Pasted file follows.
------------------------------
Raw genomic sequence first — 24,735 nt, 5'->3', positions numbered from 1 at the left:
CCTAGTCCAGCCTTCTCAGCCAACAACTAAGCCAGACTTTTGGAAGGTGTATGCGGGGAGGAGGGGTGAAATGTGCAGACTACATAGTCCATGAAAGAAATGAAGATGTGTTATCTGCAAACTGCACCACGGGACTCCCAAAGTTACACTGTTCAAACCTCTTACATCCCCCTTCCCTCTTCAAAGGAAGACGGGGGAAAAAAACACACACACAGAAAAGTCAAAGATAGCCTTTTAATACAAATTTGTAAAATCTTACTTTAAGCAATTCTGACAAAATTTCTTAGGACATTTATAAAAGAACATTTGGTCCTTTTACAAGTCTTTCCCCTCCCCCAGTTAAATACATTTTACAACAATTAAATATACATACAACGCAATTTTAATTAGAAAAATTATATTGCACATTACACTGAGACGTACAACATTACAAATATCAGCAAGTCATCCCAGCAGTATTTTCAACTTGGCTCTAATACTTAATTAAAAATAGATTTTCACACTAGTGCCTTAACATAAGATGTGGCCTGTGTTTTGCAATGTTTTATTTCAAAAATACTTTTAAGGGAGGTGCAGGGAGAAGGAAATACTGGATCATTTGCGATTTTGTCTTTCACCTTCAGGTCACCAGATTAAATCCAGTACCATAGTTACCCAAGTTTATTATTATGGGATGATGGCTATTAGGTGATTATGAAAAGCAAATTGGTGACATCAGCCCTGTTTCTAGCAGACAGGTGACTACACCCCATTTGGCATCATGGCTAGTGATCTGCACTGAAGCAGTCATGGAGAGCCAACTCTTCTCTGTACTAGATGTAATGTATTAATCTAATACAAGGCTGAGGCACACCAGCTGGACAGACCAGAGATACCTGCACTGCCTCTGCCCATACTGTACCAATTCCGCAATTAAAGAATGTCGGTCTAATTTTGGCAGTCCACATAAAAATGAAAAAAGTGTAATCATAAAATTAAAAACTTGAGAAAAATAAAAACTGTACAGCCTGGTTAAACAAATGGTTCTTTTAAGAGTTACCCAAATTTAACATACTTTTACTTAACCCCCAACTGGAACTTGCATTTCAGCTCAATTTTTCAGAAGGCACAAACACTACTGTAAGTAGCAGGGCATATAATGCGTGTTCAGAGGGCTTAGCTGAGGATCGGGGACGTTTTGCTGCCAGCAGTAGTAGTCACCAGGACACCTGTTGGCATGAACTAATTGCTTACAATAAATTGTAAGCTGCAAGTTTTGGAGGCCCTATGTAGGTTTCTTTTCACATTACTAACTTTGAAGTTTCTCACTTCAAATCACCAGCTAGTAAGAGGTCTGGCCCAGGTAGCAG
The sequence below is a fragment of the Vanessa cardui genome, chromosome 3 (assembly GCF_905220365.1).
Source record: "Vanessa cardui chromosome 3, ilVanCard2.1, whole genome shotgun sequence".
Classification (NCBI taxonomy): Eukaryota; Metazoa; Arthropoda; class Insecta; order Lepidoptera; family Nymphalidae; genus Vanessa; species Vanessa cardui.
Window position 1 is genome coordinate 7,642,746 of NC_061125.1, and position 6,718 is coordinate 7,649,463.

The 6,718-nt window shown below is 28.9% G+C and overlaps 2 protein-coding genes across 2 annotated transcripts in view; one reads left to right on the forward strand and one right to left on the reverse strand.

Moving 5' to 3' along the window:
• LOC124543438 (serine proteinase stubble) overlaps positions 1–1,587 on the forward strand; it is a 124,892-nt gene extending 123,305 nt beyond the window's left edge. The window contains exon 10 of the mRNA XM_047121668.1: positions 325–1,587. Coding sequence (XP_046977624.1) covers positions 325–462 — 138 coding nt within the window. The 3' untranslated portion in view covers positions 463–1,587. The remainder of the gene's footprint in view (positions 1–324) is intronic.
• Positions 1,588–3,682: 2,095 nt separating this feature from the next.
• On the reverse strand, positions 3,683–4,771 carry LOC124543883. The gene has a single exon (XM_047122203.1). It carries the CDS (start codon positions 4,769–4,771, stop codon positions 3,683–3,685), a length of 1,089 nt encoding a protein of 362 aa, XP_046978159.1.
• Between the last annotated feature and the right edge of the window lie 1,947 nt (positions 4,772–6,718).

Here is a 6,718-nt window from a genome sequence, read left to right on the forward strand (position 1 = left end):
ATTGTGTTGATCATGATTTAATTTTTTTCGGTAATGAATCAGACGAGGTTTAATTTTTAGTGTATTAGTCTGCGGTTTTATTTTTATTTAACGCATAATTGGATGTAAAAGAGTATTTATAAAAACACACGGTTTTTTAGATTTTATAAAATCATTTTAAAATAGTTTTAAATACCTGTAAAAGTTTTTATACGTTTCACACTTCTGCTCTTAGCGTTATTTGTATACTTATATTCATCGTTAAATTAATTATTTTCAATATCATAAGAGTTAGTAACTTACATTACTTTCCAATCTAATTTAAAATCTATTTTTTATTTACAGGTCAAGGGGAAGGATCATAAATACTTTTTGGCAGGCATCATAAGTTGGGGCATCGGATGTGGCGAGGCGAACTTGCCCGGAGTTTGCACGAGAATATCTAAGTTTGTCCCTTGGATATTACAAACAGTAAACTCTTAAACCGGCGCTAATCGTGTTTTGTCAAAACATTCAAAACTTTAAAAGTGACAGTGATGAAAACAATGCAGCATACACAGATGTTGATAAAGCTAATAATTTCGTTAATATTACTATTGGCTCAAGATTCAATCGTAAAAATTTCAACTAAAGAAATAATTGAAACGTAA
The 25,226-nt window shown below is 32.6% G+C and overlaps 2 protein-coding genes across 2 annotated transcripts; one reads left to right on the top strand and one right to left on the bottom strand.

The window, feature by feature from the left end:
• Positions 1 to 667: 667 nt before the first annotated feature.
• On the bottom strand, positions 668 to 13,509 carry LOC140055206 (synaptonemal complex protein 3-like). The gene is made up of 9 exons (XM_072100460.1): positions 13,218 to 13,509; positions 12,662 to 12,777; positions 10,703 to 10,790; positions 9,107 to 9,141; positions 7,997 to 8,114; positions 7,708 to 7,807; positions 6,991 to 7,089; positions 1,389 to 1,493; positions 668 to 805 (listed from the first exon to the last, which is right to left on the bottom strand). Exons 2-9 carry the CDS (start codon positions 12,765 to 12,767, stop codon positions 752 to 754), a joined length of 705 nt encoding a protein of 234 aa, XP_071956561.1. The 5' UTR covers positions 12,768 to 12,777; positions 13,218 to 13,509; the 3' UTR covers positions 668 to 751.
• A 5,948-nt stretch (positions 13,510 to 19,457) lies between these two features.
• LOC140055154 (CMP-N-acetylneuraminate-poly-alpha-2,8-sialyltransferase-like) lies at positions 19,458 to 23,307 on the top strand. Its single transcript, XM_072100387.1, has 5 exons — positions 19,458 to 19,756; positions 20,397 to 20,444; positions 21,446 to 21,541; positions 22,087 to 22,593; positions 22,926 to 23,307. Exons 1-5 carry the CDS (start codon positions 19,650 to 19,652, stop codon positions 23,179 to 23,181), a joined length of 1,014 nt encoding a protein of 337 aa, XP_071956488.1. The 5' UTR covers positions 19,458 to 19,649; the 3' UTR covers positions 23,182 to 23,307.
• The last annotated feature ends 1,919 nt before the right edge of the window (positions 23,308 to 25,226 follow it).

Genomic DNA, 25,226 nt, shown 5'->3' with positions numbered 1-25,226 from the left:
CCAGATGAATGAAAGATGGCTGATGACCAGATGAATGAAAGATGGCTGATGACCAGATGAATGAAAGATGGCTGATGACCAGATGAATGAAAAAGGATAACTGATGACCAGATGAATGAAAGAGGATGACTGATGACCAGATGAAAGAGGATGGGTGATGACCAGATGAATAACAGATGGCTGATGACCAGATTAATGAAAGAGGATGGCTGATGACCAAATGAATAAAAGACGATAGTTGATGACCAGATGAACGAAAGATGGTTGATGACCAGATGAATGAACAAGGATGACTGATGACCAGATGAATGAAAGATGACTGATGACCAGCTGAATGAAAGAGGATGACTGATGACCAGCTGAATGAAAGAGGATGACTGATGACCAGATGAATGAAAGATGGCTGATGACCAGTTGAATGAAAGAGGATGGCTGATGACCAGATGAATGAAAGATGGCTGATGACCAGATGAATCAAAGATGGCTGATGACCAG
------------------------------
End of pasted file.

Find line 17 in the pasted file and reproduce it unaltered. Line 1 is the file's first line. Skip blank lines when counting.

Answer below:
• Positions 1 to 667: 667 nt before the first annotated feature.